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Isolating public officers from political influence

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THE PUBLIC SERVICE

PART 6

Dec.15.06

Achieving what it called “genuine isolation of public officers from political influence” is one of the recommendations of the Constitutional Review Commission on the public service. The other areas on which it made recommendations are related to the administration of the national security services. It also addressed calls for the creation of a Teaching Commission.

POLITICAL BUFFER

The Constitution provides for the creation of a Public Service Commission and a Police Service Commission which hire, fire, and discipline public officers and police officers respectively.{{more}}

However these supposedly “independent” bodies are appointed by the prime minister who has to “consult” with various bodies before advising the Governor General to appoint these people but he had no obligation to accept the advice of the bodies he consulted. The Governor General however is obligated to appoint the persons the prime minister “recommends”.

“The power given by the Constitution to the prime minister to determine which persons are appointed to those two bodies has aroused deeply felt concerns,” the Constitutional Review Commission report stated. “Even the present prime minister has criticised the Constitution as giving him too much power in that respect.”

As a result the commission has recommended that (a) The Chairman of the Public Service Commission should be appointed by the President in his own deliberate judgment; (b) One member of the Public Service Commission should be appointed by the President acting on the advice of NACE; (c) The other three members of the Public Service Commission should be appointed by the President acting on the advice of the Prime Minister, the Minority Leader; and the organisation representing the majority of public officers.

DISCIPLINARY CONTROL

There was also concern that the Commissioner of Police did not have disciplinary powers for those officers above the rank of sergeant. Neither do the Superintendent of Prisons of the Head of the proposed Immigration Service have disciplinary powers.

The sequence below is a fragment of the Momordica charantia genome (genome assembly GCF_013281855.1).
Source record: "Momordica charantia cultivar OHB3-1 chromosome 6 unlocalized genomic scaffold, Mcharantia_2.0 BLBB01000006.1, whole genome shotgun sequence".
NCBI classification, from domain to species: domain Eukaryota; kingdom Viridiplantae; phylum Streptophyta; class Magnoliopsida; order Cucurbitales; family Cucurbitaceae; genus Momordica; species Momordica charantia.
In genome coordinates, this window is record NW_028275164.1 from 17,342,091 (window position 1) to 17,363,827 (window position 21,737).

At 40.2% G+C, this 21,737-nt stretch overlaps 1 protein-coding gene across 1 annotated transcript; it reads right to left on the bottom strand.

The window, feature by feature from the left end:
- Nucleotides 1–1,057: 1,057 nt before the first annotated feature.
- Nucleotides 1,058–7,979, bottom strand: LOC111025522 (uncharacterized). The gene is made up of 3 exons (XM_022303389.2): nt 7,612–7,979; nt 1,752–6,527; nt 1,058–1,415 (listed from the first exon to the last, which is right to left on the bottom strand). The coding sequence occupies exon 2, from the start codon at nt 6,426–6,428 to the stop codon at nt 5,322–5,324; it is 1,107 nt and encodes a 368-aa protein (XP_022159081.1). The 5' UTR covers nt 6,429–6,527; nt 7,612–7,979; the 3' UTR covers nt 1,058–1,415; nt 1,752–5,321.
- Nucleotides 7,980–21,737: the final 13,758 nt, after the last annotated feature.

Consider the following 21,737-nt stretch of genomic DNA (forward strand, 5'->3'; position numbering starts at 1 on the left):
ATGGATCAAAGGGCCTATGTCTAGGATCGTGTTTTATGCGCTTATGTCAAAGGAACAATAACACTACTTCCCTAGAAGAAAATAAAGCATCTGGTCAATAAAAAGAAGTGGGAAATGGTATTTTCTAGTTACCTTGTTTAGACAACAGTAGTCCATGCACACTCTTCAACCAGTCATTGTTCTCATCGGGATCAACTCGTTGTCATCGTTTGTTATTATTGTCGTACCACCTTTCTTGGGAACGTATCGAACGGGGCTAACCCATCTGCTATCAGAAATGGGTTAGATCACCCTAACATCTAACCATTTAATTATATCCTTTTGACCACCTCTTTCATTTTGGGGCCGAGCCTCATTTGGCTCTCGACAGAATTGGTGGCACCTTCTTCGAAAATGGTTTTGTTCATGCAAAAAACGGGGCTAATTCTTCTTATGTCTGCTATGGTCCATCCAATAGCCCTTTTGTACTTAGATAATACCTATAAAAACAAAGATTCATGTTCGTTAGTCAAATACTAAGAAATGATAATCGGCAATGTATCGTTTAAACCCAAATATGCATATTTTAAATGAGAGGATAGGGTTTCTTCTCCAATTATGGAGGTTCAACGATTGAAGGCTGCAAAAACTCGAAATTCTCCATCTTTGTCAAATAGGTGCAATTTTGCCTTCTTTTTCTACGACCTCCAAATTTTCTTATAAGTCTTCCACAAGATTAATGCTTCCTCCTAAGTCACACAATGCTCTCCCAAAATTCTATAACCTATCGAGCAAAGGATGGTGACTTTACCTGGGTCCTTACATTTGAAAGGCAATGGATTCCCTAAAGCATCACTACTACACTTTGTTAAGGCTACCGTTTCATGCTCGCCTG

The commission has recommended that the various service commissions should confer with the respective head of the police, prisons, and immigration when dealing with disciplinary matters which are presently outside of their control.

TEACHING SERVICE

The creation of a separate Teaching Service Commission has also been recommended. Its members should be those appointed to the Public Service Commission with one member being appointed by the President acting on the advice of the organisation representing the majority of teachers.

POLICE

It was also recommended that the Police Service Commission be modified in a similar way that was proposed for the Public Service Commission.

Ambassadors, High Commissioners and other principal representatives of St Vincent and the Grenadines to other countries, or accredited to international organisations, should continue to be appointed by the President on the advice of the Prime Minister.

The Judicial and Legal Services Commission should continue to be obliged to consult the Prime Minister before advising the President on the appointment of the Attorney General.

The review commission felt very strongly that the same person who is holding the office of Attorney General should not also hold the office of Director of Public Prosecutions and have so recommended.

“Contrary to the provisions of section 63(4) of the Constitution, under no circumstances should the same person be permitted to hold or act in the office of Director of Public Prosecutions whilst simultaneously holding or acting in the office of Attorney General,” the report stated.

The Chairman of the Public Service Board of Appeal should be appointed by the President acting in his deliberate judgment. The two other members of the Board should be appointed by the President acting on the advice of NACE. Before tendering such advice, NACE should consult with the organisations representing, respectively, the majority of public officers, policemen/policewomen, and teachers.

“Except in the case of disputes involving public officers or policemen/policewomen or teachers, in which any party seeks a remedy which is outside the jurisdiction of the Public Service Board of Appeal (as, for example, an injunction or a declaration that there has been a breach of one or more of the fundamental rights and freedoms), parties to disputes within the public service should be obliged to exhaust all of their remedies available from the Public Service Board of Appeal before applying to the law courts for remedies or reliefs,” the review commission also recommended.

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